Chaos Walking, the long-delayed sci-fi vehicle starring Tom Holland and Daisy Ridley, in which men’s thoughts manifest about their heads and there are no women (or are there!?) has been dumped into theaters near the end of the pandemic. So, is it worth watching? Depends what you’re into, I suppose.
Based, loosely (sorry if you’re a fan!) on a trilogy of books that were decent hits. Chaos Walking seems to have smashed a bunch of the ideas together, cut others, and been left lacking because of it.
So do those changes make the movie better? Eh. Not really? In smashing all three stories together and chopping out huge plotlines it seems what’s been left has suffered a terrible fate to be a mediocre story with flimsy world-building and ‘Big’ ideas that are promptly abandoned every 20 minutes. The biggest idea, the one the film puts front and center in the trailer, is the concept of The Noise.
On this planet, New World, there is a germ or something in the atmosphere that has made it so all men’s thoughts are revealed frequently in vague light show-like effects around their heads. It’s a cool effect, sometimes put to real menacing effect with characters like the Preacher (David Oyelowo) and the illusions more adept users can conjure. For the most part, though, it’s just a recipe for muddled audio and exhausting dubbing. This key conceit wears out its welcome within the first 20 minutes.
Now, back to the other conceits that the movie quickly abandons. Plot ideas like: There is only one town of survivors. The women are all dead, killed by aliens in a war. Well, actually, there is another town (and just a two-day walk away). And, well actually, the women weren’t all killed by aliens. Actually, the women were murdered in the original town because it is run by nutjobs like The Mayor, played by Mads Mikkelson, and the menacing Preacher. By the end of the movie, everything that makes it unique has been abandoned, nothing interested is being explored and you realize you’re watching another bland, dystopian YA action movie with better actors than the movie warrants.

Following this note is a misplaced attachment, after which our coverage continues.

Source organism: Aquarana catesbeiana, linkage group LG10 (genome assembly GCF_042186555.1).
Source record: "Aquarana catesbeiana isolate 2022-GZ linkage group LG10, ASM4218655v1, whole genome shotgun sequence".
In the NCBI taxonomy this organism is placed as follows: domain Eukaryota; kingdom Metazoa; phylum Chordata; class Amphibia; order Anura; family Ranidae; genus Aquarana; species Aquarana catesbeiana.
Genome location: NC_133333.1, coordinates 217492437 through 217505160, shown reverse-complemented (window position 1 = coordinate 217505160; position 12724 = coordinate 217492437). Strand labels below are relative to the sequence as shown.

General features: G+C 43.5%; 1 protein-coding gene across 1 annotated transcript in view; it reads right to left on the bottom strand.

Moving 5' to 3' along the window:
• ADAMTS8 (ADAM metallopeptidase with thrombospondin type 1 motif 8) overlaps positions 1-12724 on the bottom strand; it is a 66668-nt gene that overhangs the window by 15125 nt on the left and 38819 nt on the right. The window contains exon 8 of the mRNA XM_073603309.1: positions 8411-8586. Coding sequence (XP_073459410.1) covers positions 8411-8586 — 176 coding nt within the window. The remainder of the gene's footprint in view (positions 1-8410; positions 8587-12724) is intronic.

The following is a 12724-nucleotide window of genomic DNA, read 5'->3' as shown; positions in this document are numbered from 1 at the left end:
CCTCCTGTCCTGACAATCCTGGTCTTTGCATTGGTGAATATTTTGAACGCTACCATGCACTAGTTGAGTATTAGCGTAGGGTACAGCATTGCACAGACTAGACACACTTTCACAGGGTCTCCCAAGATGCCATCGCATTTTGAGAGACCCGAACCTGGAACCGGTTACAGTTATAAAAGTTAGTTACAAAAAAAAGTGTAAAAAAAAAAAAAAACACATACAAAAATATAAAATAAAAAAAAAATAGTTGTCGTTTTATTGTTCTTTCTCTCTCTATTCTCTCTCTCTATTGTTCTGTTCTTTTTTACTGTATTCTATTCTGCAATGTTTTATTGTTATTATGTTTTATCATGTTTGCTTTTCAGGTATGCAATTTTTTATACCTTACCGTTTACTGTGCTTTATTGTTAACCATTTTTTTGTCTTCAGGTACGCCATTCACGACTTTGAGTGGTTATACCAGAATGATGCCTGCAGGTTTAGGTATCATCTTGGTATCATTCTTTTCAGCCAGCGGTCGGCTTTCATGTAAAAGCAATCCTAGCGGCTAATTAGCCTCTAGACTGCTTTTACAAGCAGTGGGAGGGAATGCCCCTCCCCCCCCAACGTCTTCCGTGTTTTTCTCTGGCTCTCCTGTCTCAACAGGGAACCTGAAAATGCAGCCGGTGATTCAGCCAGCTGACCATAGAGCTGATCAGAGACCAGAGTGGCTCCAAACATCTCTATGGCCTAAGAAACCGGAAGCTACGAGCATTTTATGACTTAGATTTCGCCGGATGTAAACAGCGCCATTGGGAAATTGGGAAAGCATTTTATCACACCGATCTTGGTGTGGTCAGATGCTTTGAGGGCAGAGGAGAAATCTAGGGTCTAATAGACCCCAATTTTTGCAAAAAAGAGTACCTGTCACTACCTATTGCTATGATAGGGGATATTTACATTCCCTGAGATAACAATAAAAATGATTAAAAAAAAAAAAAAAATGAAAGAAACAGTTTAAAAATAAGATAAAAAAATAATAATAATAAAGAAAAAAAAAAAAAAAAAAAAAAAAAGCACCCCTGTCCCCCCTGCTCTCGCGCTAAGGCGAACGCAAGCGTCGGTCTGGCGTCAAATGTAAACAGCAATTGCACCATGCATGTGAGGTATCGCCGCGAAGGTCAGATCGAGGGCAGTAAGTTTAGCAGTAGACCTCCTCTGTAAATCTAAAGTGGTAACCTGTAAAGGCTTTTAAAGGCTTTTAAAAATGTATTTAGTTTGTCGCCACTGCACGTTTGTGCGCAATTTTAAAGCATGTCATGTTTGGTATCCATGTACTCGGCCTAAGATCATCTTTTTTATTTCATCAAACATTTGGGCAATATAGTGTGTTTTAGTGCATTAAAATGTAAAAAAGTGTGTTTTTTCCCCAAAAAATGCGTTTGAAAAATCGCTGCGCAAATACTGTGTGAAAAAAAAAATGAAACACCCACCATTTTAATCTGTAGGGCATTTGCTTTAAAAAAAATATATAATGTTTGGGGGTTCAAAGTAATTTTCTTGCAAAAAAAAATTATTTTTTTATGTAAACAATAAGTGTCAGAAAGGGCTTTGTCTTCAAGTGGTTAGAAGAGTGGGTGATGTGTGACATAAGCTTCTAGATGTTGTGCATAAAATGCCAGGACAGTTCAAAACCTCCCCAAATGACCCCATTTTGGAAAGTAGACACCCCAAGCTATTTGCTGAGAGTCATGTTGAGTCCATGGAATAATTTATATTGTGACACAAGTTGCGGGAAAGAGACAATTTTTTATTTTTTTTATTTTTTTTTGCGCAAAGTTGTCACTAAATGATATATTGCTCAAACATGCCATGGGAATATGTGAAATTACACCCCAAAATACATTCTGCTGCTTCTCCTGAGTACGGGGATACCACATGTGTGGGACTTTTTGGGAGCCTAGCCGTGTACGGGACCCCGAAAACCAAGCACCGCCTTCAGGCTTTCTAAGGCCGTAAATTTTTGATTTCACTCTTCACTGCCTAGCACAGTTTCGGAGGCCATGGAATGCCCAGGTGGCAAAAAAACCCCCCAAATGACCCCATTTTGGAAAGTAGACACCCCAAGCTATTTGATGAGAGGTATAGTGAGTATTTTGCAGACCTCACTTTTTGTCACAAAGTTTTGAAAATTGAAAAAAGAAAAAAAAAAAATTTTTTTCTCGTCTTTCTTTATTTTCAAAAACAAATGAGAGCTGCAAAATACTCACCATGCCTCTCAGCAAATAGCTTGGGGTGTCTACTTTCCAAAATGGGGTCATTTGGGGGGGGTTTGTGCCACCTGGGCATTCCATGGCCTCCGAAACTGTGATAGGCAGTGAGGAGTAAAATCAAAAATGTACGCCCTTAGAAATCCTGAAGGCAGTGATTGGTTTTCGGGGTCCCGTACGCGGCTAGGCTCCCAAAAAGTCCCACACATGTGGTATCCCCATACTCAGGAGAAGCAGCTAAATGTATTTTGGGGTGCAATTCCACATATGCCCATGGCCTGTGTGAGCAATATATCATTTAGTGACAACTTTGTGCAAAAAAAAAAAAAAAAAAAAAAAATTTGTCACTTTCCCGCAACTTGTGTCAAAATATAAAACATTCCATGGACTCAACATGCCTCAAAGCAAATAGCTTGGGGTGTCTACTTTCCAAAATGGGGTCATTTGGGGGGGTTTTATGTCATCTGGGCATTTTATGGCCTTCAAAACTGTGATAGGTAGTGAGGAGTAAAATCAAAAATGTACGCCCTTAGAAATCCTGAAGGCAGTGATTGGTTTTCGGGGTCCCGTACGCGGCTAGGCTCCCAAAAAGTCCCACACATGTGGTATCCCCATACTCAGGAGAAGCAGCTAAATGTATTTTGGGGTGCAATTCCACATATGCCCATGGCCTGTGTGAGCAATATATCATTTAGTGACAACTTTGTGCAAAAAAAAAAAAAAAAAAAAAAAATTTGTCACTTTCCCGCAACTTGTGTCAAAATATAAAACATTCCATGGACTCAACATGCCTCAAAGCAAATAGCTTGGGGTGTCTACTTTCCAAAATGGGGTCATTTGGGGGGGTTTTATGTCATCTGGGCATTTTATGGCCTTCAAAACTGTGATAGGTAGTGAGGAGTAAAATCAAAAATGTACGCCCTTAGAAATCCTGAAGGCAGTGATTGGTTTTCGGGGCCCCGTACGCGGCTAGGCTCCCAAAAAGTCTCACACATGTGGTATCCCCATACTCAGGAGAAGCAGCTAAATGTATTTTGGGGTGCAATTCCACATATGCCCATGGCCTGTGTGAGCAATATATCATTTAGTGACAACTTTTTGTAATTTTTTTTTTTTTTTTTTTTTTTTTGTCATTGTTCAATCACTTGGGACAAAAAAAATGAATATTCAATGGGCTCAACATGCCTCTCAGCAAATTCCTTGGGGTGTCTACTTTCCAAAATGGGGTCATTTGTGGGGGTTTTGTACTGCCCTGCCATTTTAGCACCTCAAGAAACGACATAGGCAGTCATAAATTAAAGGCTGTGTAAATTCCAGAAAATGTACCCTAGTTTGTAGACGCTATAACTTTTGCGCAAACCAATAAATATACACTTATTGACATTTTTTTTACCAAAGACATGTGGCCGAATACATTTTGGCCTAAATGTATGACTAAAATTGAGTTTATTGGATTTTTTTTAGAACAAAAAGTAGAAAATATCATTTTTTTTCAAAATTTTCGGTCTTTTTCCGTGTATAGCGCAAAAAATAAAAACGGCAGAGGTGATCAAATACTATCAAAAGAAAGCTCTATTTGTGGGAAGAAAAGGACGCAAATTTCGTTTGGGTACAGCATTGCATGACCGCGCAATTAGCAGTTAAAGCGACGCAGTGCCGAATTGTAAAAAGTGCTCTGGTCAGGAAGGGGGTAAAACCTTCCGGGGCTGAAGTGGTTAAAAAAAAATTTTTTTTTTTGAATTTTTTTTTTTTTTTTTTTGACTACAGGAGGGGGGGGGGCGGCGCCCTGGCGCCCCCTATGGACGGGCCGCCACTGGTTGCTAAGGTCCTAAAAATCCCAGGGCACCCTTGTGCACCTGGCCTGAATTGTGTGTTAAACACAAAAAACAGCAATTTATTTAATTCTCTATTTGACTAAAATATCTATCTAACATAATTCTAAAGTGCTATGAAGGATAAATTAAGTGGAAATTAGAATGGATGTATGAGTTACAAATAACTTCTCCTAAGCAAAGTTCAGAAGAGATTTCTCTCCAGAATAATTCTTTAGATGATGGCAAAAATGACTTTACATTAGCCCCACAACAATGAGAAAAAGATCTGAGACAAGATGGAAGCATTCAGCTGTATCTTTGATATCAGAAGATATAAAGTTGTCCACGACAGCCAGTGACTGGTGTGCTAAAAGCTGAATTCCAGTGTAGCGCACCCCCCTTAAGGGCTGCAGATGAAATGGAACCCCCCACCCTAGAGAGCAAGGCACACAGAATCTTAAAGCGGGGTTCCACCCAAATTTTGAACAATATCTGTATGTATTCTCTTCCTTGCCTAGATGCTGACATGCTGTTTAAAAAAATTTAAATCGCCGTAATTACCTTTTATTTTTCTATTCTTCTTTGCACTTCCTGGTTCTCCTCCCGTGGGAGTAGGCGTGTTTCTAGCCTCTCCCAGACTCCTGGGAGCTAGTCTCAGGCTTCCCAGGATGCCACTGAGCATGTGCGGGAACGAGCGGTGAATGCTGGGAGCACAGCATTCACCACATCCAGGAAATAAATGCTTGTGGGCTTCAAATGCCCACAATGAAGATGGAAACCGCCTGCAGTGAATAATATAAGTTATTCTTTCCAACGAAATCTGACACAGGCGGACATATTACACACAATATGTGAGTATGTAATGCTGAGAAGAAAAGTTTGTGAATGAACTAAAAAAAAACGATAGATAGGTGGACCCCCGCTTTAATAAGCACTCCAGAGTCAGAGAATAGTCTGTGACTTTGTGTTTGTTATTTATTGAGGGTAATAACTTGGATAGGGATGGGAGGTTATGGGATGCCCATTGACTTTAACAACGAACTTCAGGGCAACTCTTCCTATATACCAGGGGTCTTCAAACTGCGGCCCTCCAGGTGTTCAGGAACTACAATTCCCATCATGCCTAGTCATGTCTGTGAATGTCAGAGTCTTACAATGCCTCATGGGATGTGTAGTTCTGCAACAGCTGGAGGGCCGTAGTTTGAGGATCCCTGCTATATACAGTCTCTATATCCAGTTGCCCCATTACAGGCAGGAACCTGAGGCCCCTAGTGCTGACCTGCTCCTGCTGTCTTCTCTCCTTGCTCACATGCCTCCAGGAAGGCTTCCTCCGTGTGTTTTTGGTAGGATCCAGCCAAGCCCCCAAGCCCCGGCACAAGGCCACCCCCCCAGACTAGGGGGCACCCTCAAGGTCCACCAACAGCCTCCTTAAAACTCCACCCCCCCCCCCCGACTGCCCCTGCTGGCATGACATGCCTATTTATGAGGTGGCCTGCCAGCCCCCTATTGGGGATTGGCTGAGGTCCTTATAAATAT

The movie sets up novel ideas but doesn’t use them to full effect. Early on we see Todd can create lifelike illusions using his Noise. That doesn’t return until the very end and not very well. Throughout the movie we see Todd throwing a knife with absolute mastery. Again, nothing comes of it. In the final showdown, you think Todd will throw a knife on the Mayor rather than let his father figure be shot. Nope. But it’s okay, Todd, laying bloody and wounded, conjures an illusion/thought/memory of his mother to taunt the Mayor. The Mayor, who up to this point has been shown to have absolute control of his Noise and doesn’t seem to really be out of his mind, is easily distracted by these visions so that Viola can swing a stick at him.
Alright, I’m just rattling off bad plot beats because I just don’t know what else to say with this mish-mash box of parts we got.
After two years of reshoots and a troubled production, you wonder what might have been. At one point Charlie Kaufman was supposed to write this!? What we are left with is mediocre, underdeveloped, and uninteresting. It’s too bad, there seemed to be so much potential.
Also hey if you’re not in the mood to see multiple on-screen animal deaths steer clear! A horse is put down after a bad fall and a dog is rather brutally killed by one of the villains. I guess it was necessary to make the main character sad? It wasn’t.